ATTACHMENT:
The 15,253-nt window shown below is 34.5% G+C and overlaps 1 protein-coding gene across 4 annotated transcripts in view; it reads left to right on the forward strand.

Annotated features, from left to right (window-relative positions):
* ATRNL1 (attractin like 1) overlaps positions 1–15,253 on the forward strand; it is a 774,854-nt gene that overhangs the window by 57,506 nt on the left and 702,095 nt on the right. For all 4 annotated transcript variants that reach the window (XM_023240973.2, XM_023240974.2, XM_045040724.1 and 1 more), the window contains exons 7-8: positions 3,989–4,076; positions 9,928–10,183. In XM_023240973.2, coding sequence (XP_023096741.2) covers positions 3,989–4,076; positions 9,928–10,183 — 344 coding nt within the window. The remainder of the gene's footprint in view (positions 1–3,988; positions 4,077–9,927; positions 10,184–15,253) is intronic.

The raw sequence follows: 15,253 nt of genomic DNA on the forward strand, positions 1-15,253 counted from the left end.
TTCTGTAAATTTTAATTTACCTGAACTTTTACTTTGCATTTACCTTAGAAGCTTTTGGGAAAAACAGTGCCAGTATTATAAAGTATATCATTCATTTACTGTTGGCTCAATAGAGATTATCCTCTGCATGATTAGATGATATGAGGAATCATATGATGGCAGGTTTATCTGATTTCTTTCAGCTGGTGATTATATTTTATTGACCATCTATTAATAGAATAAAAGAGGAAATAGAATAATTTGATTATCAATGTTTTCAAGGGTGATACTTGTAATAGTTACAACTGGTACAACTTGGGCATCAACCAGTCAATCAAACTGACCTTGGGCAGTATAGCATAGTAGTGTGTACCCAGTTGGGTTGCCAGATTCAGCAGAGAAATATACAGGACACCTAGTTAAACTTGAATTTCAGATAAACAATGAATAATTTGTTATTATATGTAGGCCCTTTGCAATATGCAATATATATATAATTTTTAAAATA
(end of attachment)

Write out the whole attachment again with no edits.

The 15,253-nt window shown below is 34.5% G+C and overlaps 1 protein-coding gene across 4 annotated transcripts in view; it reads left to right on the forward strand.

Annotated features, from left to right (window-relative positions):
* ATRNL1 (attractin like 1) overlaps positions 1–15,253 on the forward strand; it is a 774,854-nt gene that overhangs the window by 57,506 nt on the left and 702,095 nt on the right. For all 4 annotated transcript variants that reach the window (XM_023240973.2, XM_023240974.2, XM_045040724.1 and 1 more), the window contains exons 7-8: positions 3,989–4,076; positions 9,928–10,183. In XM_023240973.2, coding sequence (XP_023096741.2) covers positions 3,989–4,076; positions 9,928–10,183 — 344 coding nt within the window. The remainder of the gene's footprint in view (positions 1–3,988; positions 4,077–9,927; positions 10,184–15,253) is intronic.

The raw sequence follows: 15,253 nt of genomic DNA on the forward strand, positions 1-15,253 counted from the left end.
TTCTGTAAATTTTAATTTACCTGAACTTTTACTTTGCATTTACCTTAGAAGCTTTTGGGAAAAACAGTGCCAGTATTATAAAGTATATCATTCATTTACTGTTGGCTCAATAGAGATTATCCTCTGCATGATTAGATGATATGAGGAATCATATGATGGCAGGTTTATCTGATTTCTTTCAGCTGGTGATTATATTTTATTGACCATCTATTAATAGAATAAAAGAGGAAATAGAATAATTTGATTATCAATGTTTTCAAGGGTGATACTTGTAATAGTTACAACTGGTACAACTTGGGCATCAACCAGTCAATCAAACTGACCTTGGGCAGTATAGCATAGTAGTGTGTACCCAGTTGGGTTGCCAGATTCAGCAGAGAAATATACAGGACACCTAGTTAAACTTGAATTTCAGATAAACAATGAATAATTTGTTATTATATGTAGGCCCTTTGCAATATGCAATATATATATAATTTTTAAAATA